2018 Harold Hotelling Memorial Lecture

The 2018 Harold Hotelling Memorial Lecture is coming up on October 15th. This year is the first time one of dad’s former students will be giving the lecture. Douglas Harris will be giving a lecture titled “Charter School City: What Detroit Can Learn From New Orleans”:

The changes in New Orleans schools after Hurricane Katrina represent the most radical school reform in the nation’s history. The state took over almost all schools and turned them over to private charter school operators working under performance-based contracts. Teachers no longer worked under union contracts or with tenure protections. School attendance zones were eliminated. These market-based school reforms increased accountability, school autonomy, and parental choice in ways not seen in more than a century of American public schooling. Harris will show that the reforms led to considerable improvement in a wide range of student outcomes. He will also explain how the lessons for other cities, and for the role of markets and governments, are more complicated than these results might suggest.

Dad supported of school of choice in the 90’s. He was an economist, and economists believe in markets. I think even published an op-ed in the newspaper pushing for school of choice.

I wish I could get his take on the intersection of school of choice and privatization. Now that I have kids, the state of education is suddenly a much more pressing matter for me.

Come by the Mary E Marburger Science and Engineering Auditorium at Lawrence Technological University in Southfield, at 7pm on October 15th. The lectures are always interesting and, if you’re on the fence, there’s a dessert reception after. The anecdotes at the start always get me, but it’s nice to hear new stories 9 years later.

Jessica Rosenworcel on Net Neutrality

A friend of mine gave me the heads up  that FCC Commissioner Jessica Rosenworcel was giving a policy interview about net neutrality yesterday. Sometimes things just drop in my lap like that. Rosenworcel dissented with the FCC’s rollback of net neutrality protections:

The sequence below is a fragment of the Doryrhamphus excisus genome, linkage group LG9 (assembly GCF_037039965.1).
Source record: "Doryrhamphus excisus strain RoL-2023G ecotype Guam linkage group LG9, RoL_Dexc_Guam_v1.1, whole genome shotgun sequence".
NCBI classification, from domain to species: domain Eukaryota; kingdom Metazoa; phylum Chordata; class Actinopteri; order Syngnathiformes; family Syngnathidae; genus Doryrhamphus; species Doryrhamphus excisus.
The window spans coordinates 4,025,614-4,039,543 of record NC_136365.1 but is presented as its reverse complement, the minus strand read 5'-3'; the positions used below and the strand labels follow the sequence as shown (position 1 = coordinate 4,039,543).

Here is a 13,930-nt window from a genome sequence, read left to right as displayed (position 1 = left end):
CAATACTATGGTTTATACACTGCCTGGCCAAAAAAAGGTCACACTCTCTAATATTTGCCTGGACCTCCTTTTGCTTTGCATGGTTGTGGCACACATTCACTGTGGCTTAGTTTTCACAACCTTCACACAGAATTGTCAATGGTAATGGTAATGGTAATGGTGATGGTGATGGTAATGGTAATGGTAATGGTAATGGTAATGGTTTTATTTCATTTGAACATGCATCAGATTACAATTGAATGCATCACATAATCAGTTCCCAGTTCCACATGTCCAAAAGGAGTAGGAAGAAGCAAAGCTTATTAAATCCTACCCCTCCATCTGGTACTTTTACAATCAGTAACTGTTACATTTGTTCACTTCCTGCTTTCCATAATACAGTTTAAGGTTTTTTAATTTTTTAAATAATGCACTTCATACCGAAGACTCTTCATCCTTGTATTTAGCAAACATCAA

The FCC is on the wrong side of history, the wrong side of the law, and the wrong side of the American people. It deserves to have its handiwork revisited, reexamined, and ultimately reversed. I raised my voice to fight for internet freedom. I’ll keep raising a ruckus to support net neutrality and I hope others will too.

She also wrote this tweet, which you may have seen:

Rosenworcel summed up her net neutrality argument as “your broadband provider doesn’t make decisions for you.” I think that resonates with anyone who uses a big ISP.

She spoke a lot about the interaction of net neutrality and broadband competition.

Right now half of Americans don’t have a choice in broadband ISPs. She was clear that net neutrality was needed in the absence of a robust market for broadband. She also said that if Americans had access to multiple, competing broadband ISPs that she would reconsider whether net neutrality was still needed.

Rosenworcel argued that there’s a financial incentive for ISPs to favor  established players, and when there’s no regulation stopping them, you are going to see ISPs selling your traffic to those established players. That means letting the incumbents buy traffic and stopping disruptive innovations. When ISPs compete, consumers can vote with their wallets. When ISPs don’t compete, you get what we have in America today.

She side-stepped a question about whether broadband is a human right, but she did say “You do not have a fair shot at prosperity in the 21st century without access to broadband.”

I’m on board with Commissioner Rosenworcel’s platform. I was also very happy that the moderator asked her to make the case against net neutrality, and that she could do so fairly and without slinging mud. It reminds me of Daniel Dennett’s rules for criticism:

You should attempt to re-express your target’s position so clearly, vividly, and fairly that your target says, “Thanks, I wish I’d thought of putting it that way.”

Daniel Dennett, Intuition Pumps and Other Tools for Thinking

Ultimately protecting a free and open internet comes down to freedom – either freedom to choose what you want to use the internet for, or freedom to choose an ISP that will. Maybe, one day, we won’t need net neutrality. But until then, let’s keep up the pressure.

You can watch the full video of the conversation on the event’s page.

Slashdot Comment Spam

On Slashdot (which I am likely dumber for reading) comment spam takes a slightly different form. Instead of earning PageRank, commenters earn karma. The end result is that instead of creating links to sites in order to screw with search engines, the spammers try to post good comments with the least amount of effort.

Take a comment on a new largest prime number for example. It sounds pretty good, but the tone of the comment is familiar; a rote collection of facts with a neutral point of view. Sure enough, I found the exact same text in the Wikipedia article on prime numbers.

While it’s questionable whether the comment adds value to the discussion, plagiarizing the Wikipedia is certainly deceitful. I guess whenever you create something of value like karma, some people will ignore social norms to do whatever they can to get it. Someone should come up with a name for that behavior, and then someone else should come along and add the word “freak” to the beginning of that name.